How to build the perfect smartwatch

Most of the features of the perfect smartwatch exist today, but not all in the same product

With 2014 shaping up to be the year of wearable computing, vendors are releasing new smartwatches at a rapid clip. In a way, we've been a long time getting here. It was in 1946 that the world saw the first smartwatch, Dick Tracy's 2-Way Wrist Radio. The comic-strip detective used his smartwatch as a mobile phone -- voice only -- until 1964, when it was upgraded to a 2-Way Wrist TV.

But before we got to real-world smartwatches, we had smartphones, and since we can already communicate like Dick Tracy using them -- through voice, text or video applications like Apple's FaceTime -- smartwatches need to do more. In other words, to succeed, a smartwatch really needs to offer different functionality than could be achieved by simply pulling your smartphone out of your pocket.

Most of the features of the perfect smartwatch exist today, but not all in the same product. Of course, it's not the sheer number of features in the device that's important; it's the scenarios you can construct around a well-designed smartwatch that matter.

Let's start with an example from retail. Retail marketers, always on the hunt for the perfect in-store experiences, and are increasingly turning to mobile technologies to create customized interactions. By opting in to a relationship with a store, a patron could be recognized by name by a sales associate, see the images on digital displays change as she walked by them (tailored to her), receive in-store targeted promotions as she picks up particular products, and even leave the store without handing over any overt form of payment. All of these things are possible with today's technologies.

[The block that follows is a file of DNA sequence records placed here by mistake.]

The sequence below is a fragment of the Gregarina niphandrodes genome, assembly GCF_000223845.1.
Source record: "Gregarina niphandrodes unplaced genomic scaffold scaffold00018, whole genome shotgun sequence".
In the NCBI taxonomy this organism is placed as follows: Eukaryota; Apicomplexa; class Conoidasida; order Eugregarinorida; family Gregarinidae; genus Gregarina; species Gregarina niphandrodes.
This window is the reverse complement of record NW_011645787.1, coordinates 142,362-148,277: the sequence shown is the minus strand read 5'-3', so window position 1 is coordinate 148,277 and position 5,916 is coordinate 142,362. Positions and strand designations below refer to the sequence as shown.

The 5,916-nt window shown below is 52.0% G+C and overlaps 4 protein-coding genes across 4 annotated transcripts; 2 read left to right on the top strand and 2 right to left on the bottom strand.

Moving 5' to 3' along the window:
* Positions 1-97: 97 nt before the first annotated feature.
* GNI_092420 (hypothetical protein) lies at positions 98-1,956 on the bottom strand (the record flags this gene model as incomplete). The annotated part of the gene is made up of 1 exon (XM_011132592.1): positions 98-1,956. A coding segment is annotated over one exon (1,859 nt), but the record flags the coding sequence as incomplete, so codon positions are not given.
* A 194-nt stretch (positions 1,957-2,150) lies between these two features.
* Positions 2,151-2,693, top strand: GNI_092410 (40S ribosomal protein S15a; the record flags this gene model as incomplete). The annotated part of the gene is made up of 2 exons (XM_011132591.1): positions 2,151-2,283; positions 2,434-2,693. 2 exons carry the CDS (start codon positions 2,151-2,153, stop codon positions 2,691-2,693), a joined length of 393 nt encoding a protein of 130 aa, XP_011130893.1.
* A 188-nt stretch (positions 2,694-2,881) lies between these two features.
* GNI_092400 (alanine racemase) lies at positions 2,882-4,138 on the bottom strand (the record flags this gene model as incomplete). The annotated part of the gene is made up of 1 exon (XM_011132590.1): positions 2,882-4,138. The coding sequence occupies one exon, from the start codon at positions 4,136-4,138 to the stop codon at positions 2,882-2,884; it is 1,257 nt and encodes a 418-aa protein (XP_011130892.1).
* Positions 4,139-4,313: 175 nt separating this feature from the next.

Healthcare offers a second scenario. A surgeon could receive notifications about the health status of various patients -- but only when she is physically inside the hospital. At her private practice office, she would receive different notifications. While in the operating room, she wouldn't receive any notifications, but would see information pertinent to the surgery at hand -- receiving inputs from various medical monitors in the room.

These scenarios are inherently mobile, but smartphones aren't actually the best vehicle for these experiences. Smartphones can be easily stolen, for one thing, making the retail scenario challenging. And retailers don't want the eyes of patrons who walk into their stores glued to a smartphone; they want those eyes looking around the store. And a busy surgeon would prefer not to pull a phone out of her pocket every few minutes; she would benefit from a glanceable smartwatch while walking her rounds.

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